Her hair has been loosely curled and teased, her black eyeliner applied, her pink lip gloss dabbed on. A thick cloud of sweet-smelling hair spray has been unleashed, fumigating any natural scent previously on her person. When she gets up from the TV makeup chair, smoothing out her black body-con dress with trendy shoulder cutouts, she towers over everyone in the room, because she is 5-foot-10 and wearing three-inch stilettos. She spits out her gum. Britt McHenry is ready for Fox News.
She’s in the channel’s Washington bureau, on the fifth floor of an undistinguished white office building just north of the Capitol, to film a segment introducing herself to Fox viewers. In July, Fox announced that McHenry, a former sports reporter for ESPN, would be joining their ranks. She’ll co-host a talk show called “Un-PC” on Fox Nation, a digital streaming service launching Nov. 27 that’s designed to be Fox News on steroids. The idea today is for the Fox crew to get some shots of McHenry walking through the newsroom — very natural, very casual — smiling and waving at the hard-working employees behind the scenes. It’s an awkward setup: McHenry doesn’t know these people, she doesn’t even have a Fox ID to let her into the building yet, and she seems slightly unsure of herself.
We’re on a tight schedule: Her boyfriend — a professional tennis player whose God-given name is, I swear to you, Tennys Sandgren — is playing Novak Djokovic at the U.S. Open tonight, and she needs to get back to New York to cheer him on. It is 400 degrees outside on this August Thursday, and later that night, my fiance, an editor at Sports Illustrated, will text me a picture of McHenry sitting in Sandgren’s player’s box, her curls having fallen in the humidity. (McHenry and Sandgren have since broken up.)
Many Fox News viewers probably already follow McHenry on Twitter, where, after her layoff from ESPN in April 2017, she cultivated a provocative brand of conservative punditry. “Between Gigi Hadid’s ‘blackface,’ or as some of us call ‘bronzer,’ & a high school girl’s prom dress, apparently Caucasians have to apologize for existing. The reverse racism is ridiculous in 2018,” she tweeted in May. The month before: “Love triggering the Libs.” In June, she weighed in on the fact that there was no woman on Forbes’s list of highest paid athletes: “I was a D1 athlete & encourage all women to play sports,” she wrote. “For those complaining about equality, men’s sports are predominantly more entertaining & appealing. Sorry.” As a regular guest on Fox News, she has denounced left-wing politically correct culture, safe spaces, and bias in the mainstream media.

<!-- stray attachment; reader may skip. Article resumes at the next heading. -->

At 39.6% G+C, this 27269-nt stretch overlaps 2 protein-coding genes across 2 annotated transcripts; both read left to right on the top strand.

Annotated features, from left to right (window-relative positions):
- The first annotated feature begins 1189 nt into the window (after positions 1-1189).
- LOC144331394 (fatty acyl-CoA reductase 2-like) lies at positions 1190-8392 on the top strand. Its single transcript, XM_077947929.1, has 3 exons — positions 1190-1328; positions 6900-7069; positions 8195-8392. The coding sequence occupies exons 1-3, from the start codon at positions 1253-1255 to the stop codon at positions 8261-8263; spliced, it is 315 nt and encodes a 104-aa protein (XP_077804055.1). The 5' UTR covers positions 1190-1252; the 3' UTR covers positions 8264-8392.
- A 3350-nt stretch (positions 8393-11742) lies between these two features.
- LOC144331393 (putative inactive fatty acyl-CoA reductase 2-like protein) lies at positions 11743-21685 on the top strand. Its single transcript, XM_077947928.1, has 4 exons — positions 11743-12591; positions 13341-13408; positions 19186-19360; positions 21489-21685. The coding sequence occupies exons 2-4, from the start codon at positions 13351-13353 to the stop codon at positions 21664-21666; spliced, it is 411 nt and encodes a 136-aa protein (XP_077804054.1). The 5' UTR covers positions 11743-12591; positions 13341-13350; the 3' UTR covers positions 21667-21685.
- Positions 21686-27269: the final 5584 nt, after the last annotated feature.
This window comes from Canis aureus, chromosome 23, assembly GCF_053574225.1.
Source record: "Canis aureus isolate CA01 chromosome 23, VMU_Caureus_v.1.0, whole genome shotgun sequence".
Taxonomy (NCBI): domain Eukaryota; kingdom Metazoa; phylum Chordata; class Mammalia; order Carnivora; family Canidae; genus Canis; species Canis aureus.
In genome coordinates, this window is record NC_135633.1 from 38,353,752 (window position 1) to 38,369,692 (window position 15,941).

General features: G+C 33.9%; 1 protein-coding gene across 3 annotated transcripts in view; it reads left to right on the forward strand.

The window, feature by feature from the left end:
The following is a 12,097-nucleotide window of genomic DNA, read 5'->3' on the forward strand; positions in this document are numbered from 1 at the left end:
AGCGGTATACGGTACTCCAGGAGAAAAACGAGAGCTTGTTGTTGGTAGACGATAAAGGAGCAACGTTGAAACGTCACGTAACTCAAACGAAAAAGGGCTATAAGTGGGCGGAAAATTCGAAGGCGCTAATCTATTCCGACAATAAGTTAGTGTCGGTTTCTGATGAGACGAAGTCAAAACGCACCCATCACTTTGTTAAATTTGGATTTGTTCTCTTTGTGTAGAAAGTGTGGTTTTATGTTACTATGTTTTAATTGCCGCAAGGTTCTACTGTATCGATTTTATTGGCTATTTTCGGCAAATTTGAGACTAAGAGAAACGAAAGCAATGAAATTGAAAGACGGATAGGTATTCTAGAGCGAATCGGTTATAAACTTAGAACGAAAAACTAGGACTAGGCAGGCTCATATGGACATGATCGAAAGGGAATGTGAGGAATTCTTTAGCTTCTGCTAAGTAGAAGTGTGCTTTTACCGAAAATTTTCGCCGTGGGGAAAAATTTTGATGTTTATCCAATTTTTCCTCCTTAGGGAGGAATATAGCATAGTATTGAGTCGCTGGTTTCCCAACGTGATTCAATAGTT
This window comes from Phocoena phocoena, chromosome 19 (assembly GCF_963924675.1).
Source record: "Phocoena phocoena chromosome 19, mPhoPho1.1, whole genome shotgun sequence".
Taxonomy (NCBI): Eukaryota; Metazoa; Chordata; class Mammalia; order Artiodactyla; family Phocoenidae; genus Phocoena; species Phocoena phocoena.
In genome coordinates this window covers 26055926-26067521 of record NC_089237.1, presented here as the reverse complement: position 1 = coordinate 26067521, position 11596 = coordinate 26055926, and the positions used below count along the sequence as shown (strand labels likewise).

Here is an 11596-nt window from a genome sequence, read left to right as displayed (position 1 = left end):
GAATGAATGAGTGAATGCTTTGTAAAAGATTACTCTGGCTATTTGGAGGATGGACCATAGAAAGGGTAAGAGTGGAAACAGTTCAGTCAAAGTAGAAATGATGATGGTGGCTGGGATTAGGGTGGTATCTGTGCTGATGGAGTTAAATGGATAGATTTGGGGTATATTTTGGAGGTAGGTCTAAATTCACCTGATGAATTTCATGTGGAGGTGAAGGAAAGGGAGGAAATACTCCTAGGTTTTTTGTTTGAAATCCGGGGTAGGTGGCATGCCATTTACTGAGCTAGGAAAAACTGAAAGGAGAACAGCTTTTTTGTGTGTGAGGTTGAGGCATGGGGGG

In short, it hasn’t taken McHenry long to dutifully check all the boxes on her way to Fox News fame. The process of checking these boxes, however, is not without philosophical tension. The 32-year-old will tell me multiple times that she wants to be a “reasoned” conservative. And yet, it’s her brazen, incendiary style that has earned her a coveted spot at Fox and put her on the path to becoming right-wing royalty.
It’s a balancing act that’s as real on the left as on the right, among MSNBC hopefuls and rising Fox News personalities alike: If you’re trying to become the next big pundit in 2018, flame throwing is the surest path to success, because harnessing social media outrage is the best way to attract an audience. Serious, nuanced opinions don’t get as many retweets — and translated to the TV screen, they simply aren’t as much fun to watch. In this climate, can Britt McHenry — or anyone else who seeks instant cable-news stardom — really make it as a “reasoned” talking head?
McHenry grew up in Indian Harbour Beach and Satellite Beach, small towns on the east coast of Florida. She was always competitive: in soccer, which she played in high school and college, and in academics. When she scored a notch below gifted on an elementary school aptitude test, she made it her mission to always get better grades than the gifted kids. “She’s a pit bull,” her dad, Bill, tells me, always working to prove herself. He was a lieutenant colonel in the Air Force, and when she was 16, he was deployed to Iraq, reinforcing the family’s conservative worldview. “You start to naturally watch more cable news, naturally be more engaged in the political discourse,” McHenry says of the time when her father was overseas.
In college at Florida’s Stetson University, she was known around campus as a larger-than-life presence, a kind of “tomboy Barbie” who could hang with the boys eating pizza on a dorm room floor, says her friend Amanda Niznik. Even then, she had a warmth that drew people to her. “If she’s in the room, people want to talk to her,” Niznik says.